September 12, 2001
From: Yasuhiro Shirai
Shima Prefecture, Mie, central Japan., March 20,2001. Length: 25mm. Depth: -4m.
firstname.lastname@example.orgShirai, Y., 2001 (Sep 12) Thuridilla splendens from Japan. [Message in] Sea Slug Forum. Australian Museum, Sydney. Available from http://www.seaslugforum.net/find/5258
Thanks for the photo. I suspect your probably correct about the identity of Jun Imamoto's animal. What it had in the way of colour pattern certainly fitted, but it does lack certain features such as the blue patches, but this could be because its is still a juvenile.
September 11, 2001
From: Jun Imamoto
Here is a another elysiid I photographed at Zamami, near Okinawa, Japan between July 13-17, 2001.
Length: 8mm depth: 5M
Water temp: 29-30C degree
email@example.comImamoto, J., 2001 (Sep 11) Elysiidae from Kerama Id, Japan (3). [Message in] Sea Slug Forum. Australian Museum, Sydney. Available from http://www.seaslugforum.net/find/4980
I think this is a juvenile Thuridilla. The colour of the rhinophores is quite like a number of species of that genus.
June 16, 2001
From: Bruce Potter
I found this slug last Sunday at the Bonegi 1 dive site outside of Honiara, Solomon Islands. Is this Thuridilla splendens?
It would have been about 30mm long, and was at about 5meters deep. These fellows are not rare here, although I don't see them often.
firstname.lastname@example.orgPotter, B., 2001 (Jun 16) Thuridilla splendens from the Solomon Ids. [Message in] Sea Slug Forum. Australian Museum, Sydney. Available from http://www.seaslugforum.net/find/4358
Yes this is T. splendens.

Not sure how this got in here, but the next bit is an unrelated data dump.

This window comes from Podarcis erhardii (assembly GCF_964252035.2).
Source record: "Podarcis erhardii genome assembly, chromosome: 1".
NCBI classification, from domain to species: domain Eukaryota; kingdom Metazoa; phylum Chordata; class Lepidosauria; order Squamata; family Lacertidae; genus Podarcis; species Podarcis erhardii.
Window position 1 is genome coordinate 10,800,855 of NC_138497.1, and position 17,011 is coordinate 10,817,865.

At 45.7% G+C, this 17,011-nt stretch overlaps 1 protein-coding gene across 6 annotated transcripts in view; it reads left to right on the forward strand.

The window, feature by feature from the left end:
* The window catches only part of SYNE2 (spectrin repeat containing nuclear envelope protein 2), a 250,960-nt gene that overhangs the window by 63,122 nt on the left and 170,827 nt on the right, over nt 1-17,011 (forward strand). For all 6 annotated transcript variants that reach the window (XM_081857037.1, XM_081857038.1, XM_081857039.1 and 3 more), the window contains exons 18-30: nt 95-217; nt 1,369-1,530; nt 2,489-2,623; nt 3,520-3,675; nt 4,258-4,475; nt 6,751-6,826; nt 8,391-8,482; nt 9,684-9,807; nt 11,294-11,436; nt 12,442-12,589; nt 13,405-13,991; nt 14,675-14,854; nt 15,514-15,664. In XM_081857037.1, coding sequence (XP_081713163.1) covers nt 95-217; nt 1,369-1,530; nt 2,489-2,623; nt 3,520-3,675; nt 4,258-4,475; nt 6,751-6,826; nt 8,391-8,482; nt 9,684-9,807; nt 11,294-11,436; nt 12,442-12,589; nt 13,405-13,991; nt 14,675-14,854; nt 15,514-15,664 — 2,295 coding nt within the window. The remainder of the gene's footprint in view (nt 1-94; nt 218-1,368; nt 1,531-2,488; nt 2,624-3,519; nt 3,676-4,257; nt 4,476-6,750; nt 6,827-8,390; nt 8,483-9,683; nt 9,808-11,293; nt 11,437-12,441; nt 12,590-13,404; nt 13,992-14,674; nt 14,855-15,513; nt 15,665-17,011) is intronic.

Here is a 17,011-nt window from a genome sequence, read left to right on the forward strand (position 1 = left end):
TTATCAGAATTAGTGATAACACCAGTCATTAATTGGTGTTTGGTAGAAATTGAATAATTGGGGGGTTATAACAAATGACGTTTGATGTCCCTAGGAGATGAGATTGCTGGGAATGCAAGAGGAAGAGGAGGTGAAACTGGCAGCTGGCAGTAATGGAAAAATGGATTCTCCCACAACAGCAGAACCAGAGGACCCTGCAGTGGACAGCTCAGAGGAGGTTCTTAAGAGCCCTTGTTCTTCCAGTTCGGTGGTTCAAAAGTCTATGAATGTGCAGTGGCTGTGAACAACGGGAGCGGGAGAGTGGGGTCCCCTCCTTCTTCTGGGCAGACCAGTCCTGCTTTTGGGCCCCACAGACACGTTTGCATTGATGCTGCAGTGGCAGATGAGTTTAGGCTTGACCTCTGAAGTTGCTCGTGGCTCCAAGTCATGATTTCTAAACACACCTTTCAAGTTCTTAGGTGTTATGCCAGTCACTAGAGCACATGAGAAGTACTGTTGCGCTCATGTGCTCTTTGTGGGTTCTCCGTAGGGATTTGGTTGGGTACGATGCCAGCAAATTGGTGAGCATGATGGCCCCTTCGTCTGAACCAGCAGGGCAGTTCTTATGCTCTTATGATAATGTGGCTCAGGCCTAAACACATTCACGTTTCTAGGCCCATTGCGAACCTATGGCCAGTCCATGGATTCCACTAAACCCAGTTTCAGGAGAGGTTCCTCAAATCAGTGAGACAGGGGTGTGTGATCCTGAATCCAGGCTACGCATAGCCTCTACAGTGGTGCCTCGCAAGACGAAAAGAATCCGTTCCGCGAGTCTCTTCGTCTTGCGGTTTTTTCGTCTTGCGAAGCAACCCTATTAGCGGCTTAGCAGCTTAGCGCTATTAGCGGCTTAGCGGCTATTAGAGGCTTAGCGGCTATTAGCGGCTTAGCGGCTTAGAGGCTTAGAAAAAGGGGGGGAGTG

October 5, 2000
From: Nishina Masayoshi
This is Nishina from Japan.
I've been to Loloata Island, Papua New Guinea recently and saw some beautiful nudibranchs. Is this a one of colour variation of Thuridilla hopei or Thuridilla splendens?
email@example.comMasayoshi, N., 2000 (Oct 5) Is this a species of Thuridilla. [Message in] Sea Slug Forum. Australian Museum, Sydney. Available from http://www.seaslugforum.net/find/3108
This beautiful animal is Thuridilla splendens which was first described from an animal found in your country! The other species you mention, Thuridilla hopei, is only known from the Mediterranean region and as you will see from the photos of it on the Thuridilla hopei page, it has quite a different colour pattern.
Although these animals are brightly coloured and have no shell they are not 'nudibranchs'. They belong to a related Order of sea slugs called the Sacoglossa. Have a look at some of the species in the Species List belonging to the ORDER Sacoglossa. That will give you some idea of the diversity of the sacoglossan sea slugs. Some still retain an external shell, while others are a brightly coloured as their nudibranch cousins.
June 16, 2000
From: Stuart Hutchison
Here is another one I can't identify. It is from 8-12m in the Coral Sea.
firstname.lastname@example.orgHutchison, S., 2000 (Jun 16) Thuridilla splendens? from the Coral Sea. [Message in] Sea Slug Forum. Australian Museum, Sydney. Available from http://www.seaslugforum.net/find/2398
I am pretty sure this is Thuridilla splendens, but it is also quite similar to Thuridilla bayeri. The main differences Terry Gosliner (1995) notes in his review off the genus were a slightly enlarged pharyngeal pouch in T. splendens and yellow spots on the parapodia. The animal in your photo certainly has the yellow spots, but the parapodial edge also has light blue spots, more typical of T. splendens and smaller bright blue spots, more characteristic of T. bayeri. The rhinophores also look more like those of T. bayeri.
There is considerable variation in the colour of these two species. Because of the yellow spots I will call this T. splendens, but I am no expert on this genus, which contains some of the most colourful of the herbivorous sacoglossan slugs.
February 17, 2000
From: Vinka Stenhouse
This one is Thuridilla splendens (Baba, 1949). Found at 12 metres on eastern reef slope in current prone area. Espiritu Santo Is., Vanuatu, 1998. PHOTO: Vinka Stenhouse.
The elysiids of the genus Thuridilla are truly the 'chromodorids' of the sacoglossan world.